Regaining control of the content our technology produces allows us to regain control of who we are, what we are, and who we want to be. It provides us an opportunity to prove that we are not mindless and aimless and satisfied with mere entertained. Taking control of our devices means taking control of our lives. It means proving we’re alive, not mindless machines.


“The block walls featured just two decorations,” Nick Heil, editor for Outside Magazine writes, “an American flag and a sign, cribbed from Fight Club, that read,

Every word you read of this useless fine print is another second off your life. Don’t you have other things to do? Get out of your apartment. Meet a member of the opposite sex. Stop the excessive shopping and masturbation. Quit your job. Start a fight. Prove you’re alive.

When considering the effect technology has had on our lives, the same could be applied. Eerily so. But because we cannot eliminate it entirely from our lives (if we wish to stay relevant, anyway), then we must learn to control it. And in order to do that, we must first gain control of ourselves, our thoughts, our minds.

When in middle school, I was into punk and hardcore music - a far cry from my mother’s taste, soft contemporary Christian music. One day, after months of attempted tolerance, she asked me to bring my music down to the living room so she could read the lyrics. “These aren’t even complete sentences,” I remember her saying. The CD’s were soon stashed under her bed and out of sight. She didn’t want my mind “rotting” from listening to such junk.

Looking back, I believe my mother’s intentions were in the right place, that she was concerned for her youngest boy and wanted to care for his mind. So she did the best she knew how. Or at least, she did something other than passively allowing me to sit and listen to something she thought was suspect.

“Indifference and neglect often does more damage than outright dislike” Dumbledore states in Order of the Phoenix, and my mother was not indifferent. She was, however, lazy - at least in this moment. Taking my CDs and removing the bad influence from my room was easy action because it was immediate. It didn’t require a discussion and took very little time, but the outcome with clear: I no longer had access to the influential music. But what lesson did I learn? What skills did I gain? And what were the unintended consequences of such her actions?

The simple answer is that I learned to keep my music and my thoughts to myself. The more complicated answer is that my mother lost an opportunity to learn something about her son, to teach him the more valuable lesson of what it means to be curious, and why it is more important to wrestle with the meaning of something rather than toss it out just because we don’t like the way it looks or sounds. By throwing out the music, she lost the chance of teaching her son what it means to be a man of discernment and what it means to be alive. She lost the chance to talk about urinals.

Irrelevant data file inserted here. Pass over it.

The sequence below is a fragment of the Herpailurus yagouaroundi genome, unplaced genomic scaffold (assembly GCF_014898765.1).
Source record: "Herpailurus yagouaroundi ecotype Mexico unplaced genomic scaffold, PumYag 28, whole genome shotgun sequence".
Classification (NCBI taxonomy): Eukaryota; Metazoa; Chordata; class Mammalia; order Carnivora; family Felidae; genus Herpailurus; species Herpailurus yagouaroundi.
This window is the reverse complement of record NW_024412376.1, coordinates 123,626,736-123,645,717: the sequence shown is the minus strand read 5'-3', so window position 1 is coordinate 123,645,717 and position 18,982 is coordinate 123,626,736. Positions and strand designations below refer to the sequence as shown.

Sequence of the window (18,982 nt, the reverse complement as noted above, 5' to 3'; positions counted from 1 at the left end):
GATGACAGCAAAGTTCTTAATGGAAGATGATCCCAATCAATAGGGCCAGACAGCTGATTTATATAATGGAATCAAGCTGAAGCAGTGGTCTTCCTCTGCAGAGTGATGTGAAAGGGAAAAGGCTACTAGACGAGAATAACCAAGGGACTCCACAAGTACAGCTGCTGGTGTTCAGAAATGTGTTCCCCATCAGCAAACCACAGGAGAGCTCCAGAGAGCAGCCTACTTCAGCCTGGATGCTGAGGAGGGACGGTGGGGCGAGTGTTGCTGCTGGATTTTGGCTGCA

When Urinals Speak:

At the beginning of every year, I show my students this photograph and ask, “What is this?”

It doesn’t take long for someone, most often a boy, to shout out, “A urinal!”

When I ask them, “What does it mean,” the room typically goes silent.

“All art,” according to Gene Roddenberry, the writer of the hit TV series Star Trek, “is an attempt to answer the question, 'What is it all about?'" Which means every time a child or teen or adult opens Instagram or Youtube; whenever they watch a movie or HBO show; whenever they listen to music, they are absorbing answers to someone else’s world view. And if they are doing so with indifference and neglect, they are relinquishing control of their thoughts, actions, and lives and living according to someone else’s set of rules. And they don’t even know it.

According to legend, on April 9, 1917 Marcel Duchamp submitted this piece to the “‘unjuried Society of Independent Artists’ salon in New York—which claimed that they would accept any work of art, so long as the artist paid the application fee.” He titled it, Fountain. My students challenge its validity, “How is this art!” they often exclaim, which is exactly where they need to be! But all too often often, their question ends there, perhaps with a scoff and a laugh, neglecting the very purpose and joy of art: to answer life’s most essential questions.

“How is this art?” my students challenge, after staring at the used and useless urinal.

“Because it answers the essential question,” I tell them, “but the more important question,” I say, “is this: what is his answer?” As you can imagine, the discussion that follows is full of toilet humor, and they love it. So do I, because we’re learning and laughing, because we’re analyzing and critiquing, and because we’re doing it together, refining each other’s answers, and considering another’s perspective. We’re discovering what it means to think, to regain control, just as the gods of education intended.